From behind a vine popped a shaggy haired, bearded American. Some had already met him. At one of the tasting tables from yesterday I presume. They joke at being in “Wayne’s World”. This was his territory; him being Wayne Young, a contented, amiable chap who works for the Bastianich Winery.
Dull weather means the photos lack a little sparkle and photographic inspiration was a little lacking, but Wayne gives us an entertaining half hour describing the vines and a potted history of the estate and how he became involved in the wine making. He wandered by sometime in the eighties and just happened to be offered a job… been here ever since.
It’s Autumn here, up in the hills, with a heavy cloud cover reminiscent of long dull winter days in the UK. The vines, plucked of their grapes a few weeks past, are turning in a final colourful flourish. Even under the dulling cloud cover they exude a warmth. A chill sets in so we debunk to the winery proper for a little pre-lunch tasting session. It’s just twenty past nine in the morning.
Bastianich is run by Joe Bastianich “father, author, TV personality, musician and marathoner” who also happens to own a string of some 17 restaurants across America. The Friulian winery, opened in 1997, was joined by a Tuscan venture three years later.
We were given just three wines, from a range of eleven. But with these we, as Wayne enthused, were given the unabashed “Wow factor”.
A white is first, The Bastianich Vespa Bianco, 2009, Colli Orientali del Friuli, Italy [Adegga / Snooth]. With this the estate aims to “produce the greatest white wine in Italy”. Blending equal measures (45%) of Chardonnay and Sauvignon Blanc with a touch of local Picolit they have crafted a wine so elegant and beautifully fresh and textural that you could believe their “greatest wine” goal has been reached. The Picolit, gives texture, and is vinified dry. Usually the grape, “a great pain in the arse”, is dried and made into sweet wines. Its difficult to grow, its difficult to ripen fully and supplies tiny yields. I’m captivated – the wildflower aromas of the wine, the richness countered by a mineral backbone and that elegance are gorgeous. That acidity means Vespa is a white that will age, seven to ten years is suggested.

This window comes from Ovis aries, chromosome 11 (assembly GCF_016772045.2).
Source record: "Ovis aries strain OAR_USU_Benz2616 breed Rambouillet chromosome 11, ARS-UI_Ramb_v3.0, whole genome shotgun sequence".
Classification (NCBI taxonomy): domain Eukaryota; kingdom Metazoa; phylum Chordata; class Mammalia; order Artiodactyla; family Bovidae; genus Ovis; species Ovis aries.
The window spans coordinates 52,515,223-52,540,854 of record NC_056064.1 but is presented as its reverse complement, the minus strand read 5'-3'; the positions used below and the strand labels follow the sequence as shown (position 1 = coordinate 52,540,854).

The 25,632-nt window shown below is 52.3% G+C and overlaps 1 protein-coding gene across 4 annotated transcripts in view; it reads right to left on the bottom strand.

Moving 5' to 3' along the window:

A second white is poured, the Bastianich Plus, 2007, Colli Orientali del Friuli, Italy [Adegga / Snooth] “an extreme style of Tocai”. Its from old vine Tocai (Friulano) of which 10% are bunch dried “appassito” to further concentrate the flavour. This drying process means the grapes loose about 1/3rd of their water content, a process that can take up to 6 weeks. The Plus retains some sweetness (7g sugar which is hardly a concern) and leans somewhat to the styles of wines from Alsace. It divides opinion. Some find it overtly American in style too rich, too ‘explosive’; although Wayne denies it was specifically designed for the American market and the companies restaurants. Me? With a liking for the wines of Alsace I am a huge fan…
Another wine that will age. When young hugely versatile in matching with food – fish and sushi are mentioned as are quite spicy dishes. With age though soft cheeses are suggested.
Finally a red, the Bastianich Calabrone, 2007, Colli Orientali del Friuli, Italy [Adegga / Snooth]. (Calabrone is a hornet). This wine has a complicated construction. Refosco grapes make up 70% of which half are dried. 10% is from Schioppettino all of which are dried and then there is 10% Pignolo and 10% Merlot. Each is vinified separately before blending, aging in new oak for 24 months before a final two years in bottle before release. Its magnificent but others disagree finding it far too extracted, sweet (10g sugar, more than the white) with an explosion of spices, chocolate and deep, deep red fruits on the palate. A big wine for robust dishes. Wild Boar and steak are suggested. These certainly were the wineries “Wow” bottles.
In retrospect one wishes one had purchased a bottle or two at the time, as some of the group indeed did.
While these wines from Bastianich were tasted in the winery several from the extended range are available through Bibendum in the UK. They currently list the Vespa 2008 at £19.13 a bottle alongside three other wines. The two blockbuster wines – the Plus, and the Calabrone are made in tiny quantities with prices to match; €60 for the Calabrone for example.